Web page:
Engler: Can you comment on the work of George Borjas, a Harvard economist who has argued that immigration does create downward pressure on wages for lower-wage workers. He’s contended that it resulted in a wage decrease of as much as 7.4 percent for the poorest tenth of the workforce between 1980 and 2000.
Peri: Borjas wrote a paper in 2003 that spurred a lot of academic debate. [The statistics have since been contested, but] people in the media often quote the old numbers. The more recent numbers that even Borjas would support suggest that there might be a negative 3 percent wage effect on the least educated workers. But even his work shows a positive effect on intermediate and more-highly educated workers. So even his version is relative; it shows some negative effects and some positive effects.
I have taken issue with some of Borjas’ estimates, saying that he has not adequately taken into account the mechanism of complementarity. He has assumed that native and immigrant workers are perfectly substitutable at lower levels of education. My studies over the past three to four years show that, in fact, native and immigrant workers do take different jobs, do have some different skills, and do specialize in different productive tasks. And this reduces direct competition. If you account for that, you get a very small impact—or no impact—for those at the lowest levels of education.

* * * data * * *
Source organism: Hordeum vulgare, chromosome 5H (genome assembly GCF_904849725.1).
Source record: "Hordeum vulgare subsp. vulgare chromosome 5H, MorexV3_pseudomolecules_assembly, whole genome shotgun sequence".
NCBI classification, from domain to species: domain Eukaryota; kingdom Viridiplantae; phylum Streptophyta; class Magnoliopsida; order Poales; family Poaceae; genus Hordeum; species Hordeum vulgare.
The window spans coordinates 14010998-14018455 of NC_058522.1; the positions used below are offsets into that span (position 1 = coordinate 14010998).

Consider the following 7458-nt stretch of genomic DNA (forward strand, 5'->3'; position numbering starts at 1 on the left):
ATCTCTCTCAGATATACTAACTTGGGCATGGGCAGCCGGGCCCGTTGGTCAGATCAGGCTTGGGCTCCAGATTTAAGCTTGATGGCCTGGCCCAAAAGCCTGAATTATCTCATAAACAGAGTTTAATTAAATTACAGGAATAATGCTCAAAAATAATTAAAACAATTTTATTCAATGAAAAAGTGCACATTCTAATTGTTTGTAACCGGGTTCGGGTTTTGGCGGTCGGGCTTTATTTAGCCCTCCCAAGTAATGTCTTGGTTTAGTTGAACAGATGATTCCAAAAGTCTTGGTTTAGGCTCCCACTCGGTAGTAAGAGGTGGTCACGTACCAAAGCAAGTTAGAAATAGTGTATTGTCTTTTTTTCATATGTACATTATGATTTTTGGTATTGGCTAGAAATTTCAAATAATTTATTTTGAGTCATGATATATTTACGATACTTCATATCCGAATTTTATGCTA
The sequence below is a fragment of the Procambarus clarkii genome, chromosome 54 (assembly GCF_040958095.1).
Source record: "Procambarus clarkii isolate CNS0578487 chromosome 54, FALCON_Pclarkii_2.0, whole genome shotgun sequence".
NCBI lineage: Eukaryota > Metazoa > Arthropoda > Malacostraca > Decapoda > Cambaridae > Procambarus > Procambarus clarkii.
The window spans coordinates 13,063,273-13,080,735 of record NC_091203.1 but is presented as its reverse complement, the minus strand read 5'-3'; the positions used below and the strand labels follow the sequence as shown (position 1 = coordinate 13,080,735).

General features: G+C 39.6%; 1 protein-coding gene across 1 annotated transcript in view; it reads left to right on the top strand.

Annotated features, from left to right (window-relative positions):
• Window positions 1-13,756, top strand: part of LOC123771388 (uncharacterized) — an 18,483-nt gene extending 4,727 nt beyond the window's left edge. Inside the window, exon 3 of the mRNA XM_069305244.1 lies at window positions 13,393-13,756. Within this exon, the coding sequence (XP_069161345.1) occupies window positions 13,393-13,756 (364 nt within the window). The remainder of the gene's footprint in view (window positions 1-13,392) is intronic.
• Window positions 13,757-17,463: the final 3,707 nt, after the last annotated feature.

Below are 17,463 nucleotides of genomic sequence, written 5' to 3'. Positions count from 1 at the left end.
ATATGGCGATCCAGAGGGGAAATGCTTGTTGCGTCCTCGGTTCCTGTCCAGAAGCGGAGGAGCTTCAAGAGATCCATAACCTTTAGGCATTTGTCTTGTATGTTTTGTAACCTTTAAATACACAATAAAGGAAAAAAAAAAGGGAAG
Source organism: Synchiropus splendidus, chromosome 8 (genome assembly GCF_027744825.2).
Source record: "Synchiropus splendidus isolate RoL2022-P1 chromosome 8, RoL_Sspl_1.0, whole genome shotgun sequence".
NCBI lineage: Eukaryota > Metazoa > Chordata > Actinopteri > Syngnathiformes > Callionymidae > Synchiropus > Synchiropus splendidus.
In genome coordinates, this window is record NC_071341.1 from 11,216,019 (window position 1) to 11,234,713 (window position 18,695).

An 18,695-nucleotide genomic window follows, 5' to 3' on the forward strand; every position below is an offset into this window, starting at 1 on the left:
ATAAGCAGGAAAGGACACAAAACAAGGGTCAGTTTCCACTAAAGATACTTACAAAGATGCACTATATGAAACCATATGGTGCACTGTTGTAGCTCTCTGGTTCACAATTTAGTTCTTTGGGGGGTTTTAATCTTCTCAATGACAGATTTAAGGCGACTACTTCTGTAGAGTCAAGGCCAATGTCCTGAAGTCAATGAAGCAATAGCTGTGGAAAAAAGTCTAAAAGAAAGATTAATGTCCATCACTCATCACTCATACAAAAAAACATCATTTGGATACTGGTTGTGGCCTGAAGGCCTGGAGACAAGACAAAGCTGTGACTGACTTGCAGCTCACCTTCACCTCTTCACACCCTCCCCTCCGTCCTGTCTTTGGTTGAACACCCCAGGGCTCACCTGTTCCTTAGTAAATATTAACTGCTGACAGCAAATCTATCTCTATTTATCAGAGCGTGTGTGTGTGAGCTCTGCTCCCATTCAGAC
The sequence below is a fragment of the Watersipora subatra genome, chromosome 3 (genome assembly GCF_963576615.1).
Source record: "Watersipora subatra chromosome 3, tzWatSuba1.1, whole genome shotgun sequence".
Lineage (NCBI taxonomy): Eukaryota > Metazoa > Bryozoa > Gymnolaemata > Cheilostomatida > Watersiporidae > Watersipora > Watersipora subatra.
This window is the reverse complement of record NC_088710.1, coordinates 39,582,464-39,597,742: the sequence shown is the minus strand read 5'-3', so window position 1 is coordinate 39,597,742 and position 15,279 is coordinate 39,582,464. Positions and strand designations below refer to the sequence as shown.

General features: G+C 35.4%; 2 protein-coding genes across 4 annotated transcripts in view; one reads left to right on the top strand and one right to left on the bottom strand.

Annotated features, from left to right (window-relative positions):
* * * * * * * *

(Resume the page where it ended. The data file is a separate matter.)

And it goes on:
In my most recent paper, I do an analysis based on an overall average [of wages throughout the workforce]. I don’t decompose the data to assess the impact of immigration on people of different skill levels. In other studies, I did decompose this and looked at distribution. When I did that, my study showed that the biggest benefits of immigration go to intermediate and highly educated workers; however, for the less-educated, it’s essentially a wash, or zero impact.
I’m not alone in my position. David Card and other economists working on this also say that it’s hard to find the negative effect that George Borjas claims. All in all, I don’t dispute his idea that there’s a bigger benefit for the highly educated than for the less-educated. But I would say that immigration does not really create a loss even for the less-educated. It’s more of a wash.
Engler: How would you respond to those who argue that new immigrants undermine unions and job standards created by organized labor?